I was fortunate (I think that’s the right word) to be given a ticket to see The Da Vinci Code last night, and after an evening of digesting here are some thoughts…
I have to admit, I was going into this movie with at least one eye on how as a Christian, someone set free by the Truth, I was to respond to it. In a clever opening scene Robert Langdon (Hanks) asks a packed lecture-hall, ‘How do we sift truth from belief? Tonight this will be our task’. It’s a question that sure-enough plots the course of the movie, as the notions of truth, belief, and history are pitted against each other.
If you’ve read the book then you’ll realise what all the fuss is about. Simply put, if the book didn’t orientate around the idea that Jesus married Mary Magdalene, they had a kid, and that the bloodline continues today, then it wouldn’t be half as popular as it has been. But that is exactly what the book does ‘claim’, and as the movie continues ‘fact’ after ‘fact’ is thrown at us as Sir Leigh Teabing (Ian McKellan) unveils ‘the greatest cover-up in history’.
There’s enough places on the net that explain why the evidence given isn’t evidence at all (see my previous post for resources) and if you saw Tony Robinson’s repeated documentary on Channel 4 you’ll understand why. An extremely fanciful use of the gnostic gospel of Philip, a generally twisted use of history, especially when it comes to the canonisation of Scripture and Constantine’s role (although the brief flashback scene of the Council of Nicea is worth a watch for its hilarity) is Dan Brown’s not-quite-original way of creating a rather exciting plotline.
There’s debate as to how the Christian is to respond to this film. Surely, there’s no point getting worked up about it, after all it’s only a film? That view would be easier to hold to if there weren’t reports that it is changing people’s minds. The crowd I saw the film with didn’t seem particularly interested in whether or not it was true. Instead they turned to discuss the variations the film has from the book (…sadly the book of the Da Vinci Code, not The Book).
I feel like it is my responsibility to point people to the Truth, and to do that I need to be ready to defend and present the gospel, and thus the gospels. Some have pointed to the ‘disappointment’ of the church’s ‘bandwagon boarding’ response to Gibson’s ‘Passion’ of 2004, but things like Paul’s willingness to react with the cultures around him in Acts makes me think that we can’t be ignorant of the contexts in which we seek to proclaim the message of the cross.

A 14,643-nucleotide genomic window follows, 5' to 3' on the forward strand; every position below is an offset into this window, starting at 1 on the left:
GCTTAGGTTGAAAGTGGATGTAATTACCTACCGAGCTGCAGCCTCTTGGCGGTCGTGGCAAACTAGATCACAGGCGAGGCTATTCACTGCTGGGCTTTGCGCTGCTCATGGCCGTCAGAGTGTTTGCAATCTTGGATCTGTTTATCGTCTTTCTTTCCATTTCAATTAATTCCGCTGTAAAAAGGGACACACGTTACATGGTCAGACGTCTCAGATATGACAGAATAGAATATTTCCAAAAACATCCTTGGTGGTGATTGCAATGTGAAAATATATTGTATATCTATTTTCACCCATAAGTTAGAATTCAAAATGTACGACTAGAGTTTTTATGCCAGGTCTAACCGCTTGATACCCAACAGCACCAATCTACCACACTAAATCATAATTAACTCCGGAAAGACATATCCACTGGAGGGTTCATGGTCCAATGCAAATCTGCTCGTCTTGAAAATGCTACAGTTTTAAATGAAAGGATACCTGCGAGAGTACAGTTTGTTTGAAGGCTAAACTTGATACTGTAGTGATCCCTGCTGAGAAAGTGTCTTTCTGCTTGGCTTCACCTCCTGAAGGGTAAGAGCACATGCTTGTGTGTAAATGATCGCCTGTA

Aside from the predictable questions about the reliability and authority of the New Testament, it’s also worth bearing in mind the horrific self-flagellation scenes in which Silas, Paul Bettany’s monk, attempts to atone for his sins. Although the Opus Dei bishop (Alfred Molina) points out this is a different practice to that of “cafeteria catholics”, it’s also miles away from biblical Christianity. Your friend knows that you don’t wrap a cilice around your thigh, but they probably haven’t thought through the understanding that only Christ’s death is sufficient to atone for sin.
As the film draws to a close Sophie Neveu (Audrey Tautou), the supposed great, great, great (x 100?) daughter of Jesus and MM, is left with the dilemma of exposing Christianity as a lie or not. Hanks’ character leans over and whispers the apparently reassuring words ‘The only thing that matters is what you believe.’ For a film that’s been plugged with the tagline ‘Seek the Truth’, it does seem a bit of a cop-out to come to this conclusion. But the real irony is that what you believe does matter, and it’s of eternal significance.
‘Whoever believes in the Son has eternal life; whoever does not obey the Son shall not see life. but the wrath of God remains on him.’
Jesus, The Gospel according to John, Chapter 3, Verse 36.